Back in May, The Atlantic magazine published a long cover story The Secret Shame of Middle-Class Americans. Relating to a Federal Reserve survey in which 47% of the respondents purportedly said if they had a $400 emergency they would have to cover it by borrowing or selling something*, the author Neal Gabler confessed that he too was one of the 47%.
That 47% number is shockingly high for a mere $400 emergency. The more shocking part is that the author isn’t a random person making a below-median income. There’s an entry on him in Wikipedia. According to that Wikipedia entry, Neal Gabler wrote five books, won numerous awards, and he’s currently teaching in a Master’s of Fine Art program at the State University of New York. The implication is that a large part of our population are in a poor shape financially, including someone as accomplished as Neal Gabler. He termed it “financial impotence.”
Financially responsible people pointed out the author only did it to himself by buying an expensive home in an exclusive neighborhood and sending his two daughters to private schools, and private universities (Stanford, Emory, Harvard Medical School). Liberal Helaine Olen accused him as one of the “sad, broke, literary men” conflating privilege with true middle class challenges. Conservative Megan McArdle accused him of keeping up with the Jones on a larger scale.
I like how Neal Gabler defended his life choices, unshaken by others’ disapproval. One person’s passion and preferences can be seen as a waste by another. Neal Gabler wrote in the article:
“I chose to become a writer, which is a financially perilous profession, rather than do something more lucrative. I chose to live in New York rather than in a place with a lower cost of living. I chose to have two children. I chose to write long books that required years of work, even though my advances would be stretched to the breaking point and, it turned out, beyond. We all make those sorts of choices, and they obviously affect, even determine, our bottom line. But, without getting too metaphysical about it, these are the choices that define who we are. We don’t make them with our financial well-being in mind, though maybe we should. We make them with our lives in mind. The alternative is to be another person.”
Those are all conscious choices. Paying for his daughters’ private school and private university education was apparently very important to him. He spent his money on his own priorities. Who says it must be better if he went to law school, made $330k a year, and retired at 33 to travel the world on a $24,000/year budget (“Want To Retire In Your 30s And Travel The World? This Woman Did It” Forbes) than becoming a writer, having five books under his name, having been recognized by multiple awards and a Wikipedia entry, raising two daughters with top-tier education, teaching MFA students, but having to borrow $400 sometimes?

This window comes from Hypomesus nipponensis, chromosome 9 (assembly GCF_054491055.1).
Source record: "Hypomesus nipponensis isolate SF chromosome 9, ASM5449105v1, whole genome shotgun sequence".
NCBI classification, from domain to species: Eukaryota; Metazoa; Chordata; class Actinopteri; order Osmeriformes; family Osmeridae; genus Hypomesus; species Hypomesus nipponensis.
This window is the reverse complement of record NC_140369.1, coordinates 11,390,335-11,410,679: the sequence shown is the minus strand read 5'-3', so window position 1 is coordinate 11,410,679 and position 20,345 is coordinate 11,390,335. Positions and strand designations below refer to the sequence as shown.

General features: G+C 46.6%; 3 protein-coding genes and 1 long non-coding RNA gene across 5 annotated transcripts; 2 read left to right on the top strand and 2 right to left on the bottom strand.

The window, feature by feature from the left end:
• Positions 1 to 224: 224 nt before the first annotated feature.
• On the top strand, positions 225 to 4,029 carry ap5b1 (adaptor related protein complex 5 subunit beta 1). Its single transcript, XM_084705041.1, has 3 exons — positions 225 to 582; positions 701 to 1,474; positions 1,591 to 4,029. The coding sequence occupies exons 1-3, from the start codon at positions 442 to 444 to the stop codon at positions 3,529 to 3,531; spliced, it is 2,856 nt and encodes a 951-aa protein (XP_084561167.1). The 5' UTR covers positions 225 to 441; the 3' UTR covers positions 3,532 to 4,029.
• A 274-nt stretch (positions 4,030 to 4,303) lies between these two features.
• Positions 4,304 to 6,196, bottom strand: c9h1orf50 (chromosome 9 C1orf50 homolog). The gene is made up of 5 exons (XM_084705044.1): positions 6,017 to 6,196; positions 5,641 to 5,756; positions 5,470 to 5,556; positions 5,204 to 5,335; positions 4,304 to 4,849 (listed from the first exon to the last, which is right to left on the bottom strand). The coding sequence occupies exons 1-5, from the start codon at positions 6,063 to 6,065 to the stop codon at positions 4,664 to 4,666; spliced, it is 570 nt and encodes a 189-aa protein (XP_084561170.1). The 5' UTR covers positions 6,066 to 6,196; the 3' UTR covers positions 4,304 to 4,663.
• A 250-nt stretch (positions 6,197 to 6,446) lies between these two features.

By some standards Neal Gabler and his wife actually retired very early. His wife quit her job to be with their children and never worked again. He retired from his TV job and pursued his passion in writing books. He chose his own book subjects and he set his own schedule. Teaching part-time in the MFA program is only giving back to his community. Only Internet Retirement Police would say he hasn’t been retired all along.
You can choose to waste your money now or waste your money later, on educating your children or on traveling the world. One choice isn’t necessarily superior to the other. It just has to be your choice. When others make a different choice, it isn’t wrong when it’s their choice.
I think savers and spenders should learn to appreciate the other way of life a little more. If you read this blog you are likely a saver. Spend a little more than you usually do on some nice experience and see what it’s like when you don’t always go for the most value-conscious option. Don’t be so afraid of the so-called hedonic treadmill or lifestyle creep. You are already a saver. You won’t be so easily corrupted.
Personally I find it quite liberating when cost is removed as a factor from consideration. I get to focus on what I like the most. If it happens to be more expensive, so be it.
As a side note, as usual, what gets reported in the media isn’t exactly what people actually said in the survey, which also isn’t necessarily the true reality when push comes to shove. In the Report on the Economic Well-Being of U.S. Households in 2015 from the Federal Reserve, the actual survey question was:
“Suppose that you have an emergency expense that costs $400. Based on your current financial situation, how would you pay for this expense?”
It only asked what people would do, not what people could do. Many people have money in the bank but still choose to cover an unexpected expense by borrowing or selling something. They can cover it with savings but they want to reserve that money for a larger, true emergency such as a job loss. They don’t want to touch it for a $400 expense, which makes sense to me. In the same survey, 47% of respondents said they had an emergency fund large enough to cover three months of expenses.